It’s hard to recall what made this scenic city feel unwelcoming, but we made the decision to stay in the car and keep driving.  I remember we committed to not getting out of that damn car again until we found sunshine. Three hours later, under sunny skies, we hit Genoa.

The next few days contained some of the most memorable moments of our honeymoon. We had a couple of fantastic meals, were eaten alive by mosquitos and discovered Pigato, still one of my favorite white wines. When we eventually left Liguria to rendezvous with friends in Switzerland, we were sunkissed and happy.

As we departed, we stopped for bread, cheese and tomatoes to make lunch on the road during our drive north. The aroma of the still warm bread filled the car as we drove away from the bakery and proved to be irresistible. We tore into it, our hands and mouths becoming shiny from the olive oil which had been brushed over the top of the loaf. There were deep dimples in the loaf which became wells for rosemary and salt and the dough had been baked to an ever so slight chewiness. It was the best bread I had every eaten – and my first ever focaccia.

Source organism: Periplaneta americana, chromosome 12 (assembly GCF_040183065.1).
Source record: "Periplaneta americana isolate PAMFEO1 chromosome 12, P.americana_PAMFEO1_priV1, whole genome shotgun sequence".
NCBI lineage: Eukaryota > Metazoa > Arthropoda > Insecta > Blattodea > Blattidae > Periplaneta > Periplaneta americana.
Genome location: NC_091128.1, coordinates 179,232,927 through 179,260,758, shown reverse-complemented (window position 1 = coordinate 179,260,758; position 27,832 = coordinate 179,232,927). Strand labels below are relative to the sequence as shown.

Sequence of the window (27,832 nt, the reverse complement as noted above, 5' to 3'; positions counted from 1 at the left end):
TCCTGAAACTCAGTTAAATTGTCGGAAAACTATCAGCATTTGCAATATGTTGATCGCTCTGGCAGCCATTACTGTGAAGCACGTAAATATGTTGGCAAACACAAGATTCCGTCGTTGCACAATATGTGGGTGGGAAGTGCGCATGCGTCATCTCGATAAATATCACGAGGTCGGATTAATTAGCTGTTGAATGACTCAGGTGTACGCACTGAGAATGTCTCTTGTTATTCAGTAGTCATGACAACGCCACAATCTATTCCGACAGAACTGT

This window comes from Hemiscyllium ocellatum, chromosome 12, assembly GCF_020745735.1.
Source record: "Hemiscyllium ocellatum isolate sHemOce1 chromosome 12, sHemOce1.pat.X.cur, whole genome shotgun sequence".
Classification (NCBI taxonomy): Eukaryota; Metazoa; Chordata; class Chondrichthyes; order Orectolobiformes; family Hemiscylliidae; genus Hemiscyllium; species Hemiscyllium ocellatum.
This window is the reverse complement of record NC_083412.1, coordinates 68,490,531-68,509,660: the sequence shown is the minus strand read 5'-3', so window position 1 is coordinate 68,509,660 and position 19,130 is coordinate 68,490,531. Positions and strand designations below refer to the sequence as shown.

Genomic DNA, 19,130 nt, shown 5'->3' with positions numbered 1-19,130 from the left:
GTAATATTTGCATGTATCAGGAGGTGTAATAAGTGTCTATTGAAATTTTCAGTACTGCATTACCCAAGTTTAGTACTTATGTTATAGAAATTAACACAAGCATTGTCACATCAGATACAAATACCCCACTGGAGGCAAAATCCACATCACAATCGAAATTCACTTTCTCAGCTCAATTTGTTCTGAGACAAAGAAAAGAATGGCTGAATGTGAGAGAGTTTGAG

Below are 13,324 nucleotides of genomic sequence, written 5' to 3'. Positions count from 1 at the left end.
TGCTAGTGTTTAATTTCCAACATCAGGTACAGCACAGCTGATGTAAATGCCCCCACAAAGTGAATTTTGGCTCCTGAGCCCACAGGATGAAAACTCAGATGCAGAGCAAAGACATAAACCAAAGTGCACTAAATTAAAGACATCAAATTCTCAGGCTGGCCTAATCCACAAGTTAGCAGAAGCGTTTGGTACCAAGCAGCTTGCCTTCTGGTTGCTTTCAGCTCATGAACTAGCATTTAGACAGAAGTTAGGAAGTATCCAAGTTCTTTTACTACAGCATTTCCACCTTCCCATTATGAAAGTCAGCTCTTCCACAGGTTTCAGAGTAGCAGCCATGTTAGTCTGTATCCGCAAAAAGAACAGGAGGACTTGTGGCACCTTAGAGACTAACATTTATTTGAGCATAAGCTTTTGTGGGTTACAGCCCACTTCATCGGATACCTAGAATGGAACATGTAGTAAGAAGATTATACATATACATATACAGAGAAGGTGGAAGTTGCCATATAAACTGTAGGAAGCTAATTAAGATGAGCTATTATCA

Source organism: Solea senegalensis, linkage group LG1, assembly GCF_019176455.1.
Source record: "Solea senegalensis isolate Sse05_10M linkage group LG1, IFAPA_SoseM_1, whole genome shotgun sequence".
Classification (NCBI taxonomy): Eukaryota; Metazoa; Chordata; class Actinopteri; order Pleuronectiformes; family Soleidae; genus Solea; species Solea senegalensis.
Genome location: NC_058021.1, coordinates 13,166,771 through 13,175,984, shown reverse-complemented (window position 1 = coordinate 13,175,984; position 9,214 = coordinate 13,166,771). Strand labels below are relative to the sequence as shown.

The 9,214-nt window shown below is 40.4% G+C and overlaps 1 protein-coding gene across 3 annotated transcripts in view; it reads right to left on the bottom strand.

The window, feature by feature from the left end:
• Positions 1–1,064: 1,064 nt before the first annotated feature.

It seems that many home bakers, during our current time of forced isolation, are exploring bread baking and I’ve heard about shortages of both flour and yeast in local stores. A friend of mine has been teaching her social media followers how to make and feed their own sourdough starter, a project I’ve never attempted. I’m more a no-knead girl and have used Mark Bittman’s recipe with great success over the years.

When I saw this recipe in the April 2020 issue of Bon Appetit, it immediately called my name. “Shockingly easy?” Yes, please. I’d like to make that. After consulting with my baker friend, I tested the yeast I’ve had in my refrigerator for at least 3 years and was happy to see it was still alive. Time to get busy.D84604E7-2845-4528-8EAD-45D295804B53


I prepped the dough on Friday and placed it in the fridge for an overnight rise. When I pulled it out the next morning, it seemed to have just about doubled, so I continued with the recipe. About 4 hours later, following the directions, I got my hands into the dough a bit, stretching it to completely fill the rimmed baking sheet. The texture was surprisingly silken and poking my fingers into the dough was incredibly satisfying. Excitedly, I dusted salt and fresh rosemary over the dough and slid it into the oven for 25 minutes.